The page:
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How mutated 'gene switches' can lead to extra fingers Changes in gene regulation can disrupt physical development

How mutated 'gene switches' can lead to extra fingers Changes in gene regulation can disrupt physical development

Disturbances in the wiring diagram: Researchers have discovered a vulnerability in our genome that could lead to developmental problems such as extra fingers and heart disease. Accordingly, individual mutations in certain sections of DNA, i.e. enhancers, can change gene expression instructions, the researchers report in the journal Nature. As a result, faulty proteins are produced, thus disrupting physical growth.

Our genome contains precise instructions for how our bodies grow and develop. Millions of genomic switches, called enhancers, control which genes should be active at what time and in what part of the body. This in turn ensures that the right proteins are produced in the right cells at the right time throughout our lives.

If these switches are changed or faulty, developmental problems and diseases can occur. In fact, most genetic diseases result from mutations and changes in these enhancers, as previous studies have shown. But not all enhancing variants are automatically harmful, some mutations also have no effect. However, distinguishing between relevant changes and irrelevant changes has so far been like searching for a needle in a haystack for researchers.

How do genomic switches work?

A research group led by Fabian Lim of the University of California, San Diego, has examined how reinforcers work in more detail. To do this, the researchers specifically analyzed an enhancer called ZRS, which is known to associate with extra limbs in humans and mice.

In mouse models and various in vitro experiments, biomedical scientists first investigated which gene the ZRS enhancer activates and the molecular mechanism by which this happens. The biomedical scientists then compared how this mechanism changes when there are different point mutations in the DNA section of the enhancer.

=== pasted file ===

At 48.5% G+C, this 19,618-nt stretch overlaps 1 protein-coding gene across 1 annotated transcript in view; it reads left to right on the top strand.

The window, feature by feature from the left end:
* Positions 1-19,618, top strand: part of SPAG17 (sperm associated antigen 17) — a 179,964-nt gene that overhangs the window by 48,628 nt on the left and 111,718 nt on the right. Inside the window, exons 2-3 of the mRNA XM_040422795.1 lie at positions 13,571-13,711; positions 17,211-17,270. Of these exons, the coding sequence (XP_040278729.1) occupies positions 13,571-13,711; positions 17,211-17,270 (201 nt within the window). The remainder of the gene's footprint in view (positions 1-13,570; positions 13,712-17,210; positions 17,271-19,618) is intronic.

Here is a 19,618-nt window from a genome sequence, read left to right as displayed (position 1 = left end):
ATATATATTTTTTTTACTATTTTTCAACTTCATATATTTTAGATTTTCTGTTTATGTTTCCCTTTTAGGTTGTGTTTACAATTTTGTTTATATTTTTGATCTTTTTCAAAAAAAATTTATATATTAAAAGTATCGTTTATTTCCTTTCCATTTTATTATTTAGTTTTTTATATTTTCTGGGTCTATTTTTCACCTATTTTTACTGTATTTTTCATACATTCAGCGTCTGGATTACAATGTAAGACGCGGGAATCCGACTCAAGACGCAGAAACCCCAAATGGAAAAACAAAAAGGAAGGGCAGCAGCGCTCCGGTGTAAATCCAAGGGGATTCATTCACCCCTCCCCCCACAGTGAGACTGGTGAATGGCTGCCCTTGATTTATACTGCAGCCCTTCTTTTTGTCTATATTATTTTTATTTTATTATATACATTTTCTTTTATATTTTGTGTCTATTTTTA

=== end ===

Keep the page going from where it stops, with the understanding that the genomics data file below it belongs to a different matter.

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Bond density is critical

The ZRS genetic switch has been shown to activate expression of the Shh gene by binding specific proteins, so-called transcription factors – but surprisingly only very weakly. In subsequent experiments, Lim and his colleagues found the same principle with other enhancers and their transcription factors. Thanks to weak binding, enhancers can usually fine-tune which gene should be active, where, at what time, and to what extent, the researchers concluded.

However, if a point mutation occurred within the genomic section of the ZRS enhancer, causing a base pair exchange, transcription factors were able to bind more strongly to the enhancer in some cases examined. This effect can also be transferred to other reinforcers, as subsequent experiments have shown. In all cases, fine-tuning of gene regulation was lost due to stronger binding to the transcription factor, Lim and colleagues reported. This led to more or less dramatic developmental problems – with the ZRS-Enhancer device, for example, one or two extra fingers.

Targeted search for mutated enhancers is possible

“Our study highlights a central weakness in our genome: single base pair changes that cause transcription factors to bind slightly more strongly to the enhancer can lead to developmental disorders,” says lead researcher Emma Farley from the University of California, San Diego. However, mutations in enhancers that led to weaker binding of transcription factors did not lead to developmental disorders.

“By specifically looking for DNA base pair changes in enhancers that lead to stronger binding of transcription factors, we can now find health-relevant enhancer variants much more quickly,” she adds. Researchers have developed a special test that can be used to find such mutations more quickly.

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The researchers changed an enhancing part in the sea squirt's genome, resulting in the development of two hearts (highlighted in red). © Alexis Bantel and Granton Jindal, Farley Lab, UC San Diego

The consequences of harmful mutations are predictable

Using this test, biomedical scientists have already compared different genomes and enhancer variants. Based on the results, they can now predict in detail which enhancing mutations might lead to changes in gene expression and what consequences this might have on physical development. This applies not only to changes in the limbs and not only to humans. For example, in a second study, Lim and colleagues found that sea squirts develop a second heart when a certain mutation occurs in heart growth promoters.

Knowing how genetic switches now work also opens new opportunities for personalized medicine, according to the researchers. “Using this knowledge will allow us to better predict enhancing variants that underlie the disease,” Farley says. (Nature, 2024; doi: 10.1038/s41586-023-06922-8)

Source: University of California, San Diego

February 7, 2024 – Claudia Crabb